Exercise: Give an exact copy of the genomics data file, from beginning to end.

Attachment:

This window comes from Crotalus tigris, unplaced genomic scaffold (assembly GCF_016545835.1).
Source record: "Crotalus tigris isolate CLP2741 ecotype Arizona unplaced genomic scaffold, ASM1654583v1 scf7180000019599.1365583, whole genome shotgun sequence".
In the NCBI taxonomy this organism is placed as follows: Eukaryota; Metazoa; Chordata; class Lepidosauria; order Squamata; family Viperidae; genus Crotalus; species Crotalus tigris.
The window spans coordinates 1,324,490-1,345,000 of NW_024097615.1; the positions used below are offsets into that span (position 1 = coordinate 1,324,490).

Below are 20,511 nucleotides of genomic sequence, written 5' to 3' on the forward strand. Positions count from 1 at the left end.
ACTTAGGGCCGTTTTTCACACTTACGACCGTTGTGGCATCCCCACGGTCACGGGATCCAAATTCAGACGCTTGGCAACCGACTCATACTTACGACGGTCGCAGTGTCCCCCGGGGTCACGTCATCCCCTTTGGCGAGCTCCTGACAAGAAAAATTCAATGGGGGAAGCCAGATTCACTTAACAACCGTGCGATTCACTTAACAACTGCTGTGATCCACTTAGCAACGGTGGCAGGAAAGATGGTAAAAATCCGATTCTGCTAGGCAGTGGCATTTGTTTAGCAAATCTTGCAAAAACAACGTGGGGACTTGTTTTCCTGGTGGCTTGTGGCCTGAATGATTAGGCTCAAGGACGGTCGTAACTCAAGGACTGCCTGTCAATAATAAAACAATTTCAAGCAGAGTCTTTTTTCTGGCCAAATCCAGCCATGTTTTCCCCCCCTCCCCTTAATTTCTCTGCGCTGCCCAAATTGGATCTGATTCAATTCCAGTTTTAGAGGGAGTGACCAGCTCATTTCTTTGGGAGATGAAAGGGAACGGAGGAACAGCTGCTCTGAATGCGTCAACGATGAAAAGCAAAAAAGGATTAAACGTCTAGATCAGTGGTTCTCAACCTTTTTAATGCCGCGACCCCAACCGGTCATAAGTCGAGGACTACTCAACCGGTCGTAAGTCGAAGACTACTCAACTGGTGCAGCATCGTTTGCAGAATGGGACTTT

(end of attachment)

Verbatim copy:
This window comes from Crotalus tigris, unplaced genomic scaffold (assembly GCF_016545835.1).
Source record: "Crotalus tigris isolate CLP2741 ecotype Arizona unplaced genomic scaffold, ASM1654583v1 scf7180000019599.1365583, whole genome shotgun sequence".
In the NCBI taxonomy this organism is placed as follows: Eukaryota; Metazoa; Chordata; class Lepidosauria; order Squamata; family Viperidae; genus Crotalus; species Crotalus tigris.
The window spans coordinates 1,324,490-1,345,000 of NW_024097615.1; the positions used below are offsets into that span (position 1 = coordinate 1,324,490).

Below are 20,511 nucleotides of genomic sequence, written 5' to 3' on the forward strand. Positions count from 1 at the left end.
ACTTAGGGCCGTTTTTCACACTTACGACCGTTGTGGCATCCCCACGGTCACGGGATCCAAATTCAGACGCTTGGCAACCGACTCATACTTACGACGGTCGCAGTGTCCCCCGGGGTCACGTCATCCCCTTTGGCGAGCTCCTGACAAGAAAAATTCAATGGGGGAAGCCAGATTCACTTAACAACCGTGCGATTCACTTAACAACTGCTGTGATCCACTTAGCAACGGTGGCAGGAAAGATGGTAAAAATCCGATTCTGCTAGGCAGTGGCATTTGTTTAGCAAATCTTGCAAAAACAACGTGGGGACTTGTTTTCCTGGTGGCTTGTGGCCTGAATGATTAGGCTCAAGGACGGTCGTAACTCAAGGACTGCCTGTCAATAATAAAACAATTTCAAGCAGAGTCTTTTTTCTGGCCAAATCCAGCCATGTTTTCCCCCCCTCCCCTTAATTTCTCTGCGCTGCCCAAATTGGATCTGATTCAATTCCAGTTTTAGAGGGAGTGACCAGCTCATTTCTTTGGGAGATGAAAGGGAACGGAGGAACAGCTGCTCTGAATGCGTCAACGATGAAAAGCAAAAAAGGATTAAACGTCTAGATCAGTGGTTCTCAACCTTTTTAATGCCGCGACCCCAACCGGTCATAAGTCGAGGACTACTCAACCGGTCGTAAGTCGAAGACTACTCAACTGGTGCAGCATCGTTTGCAGAATGGGACTTT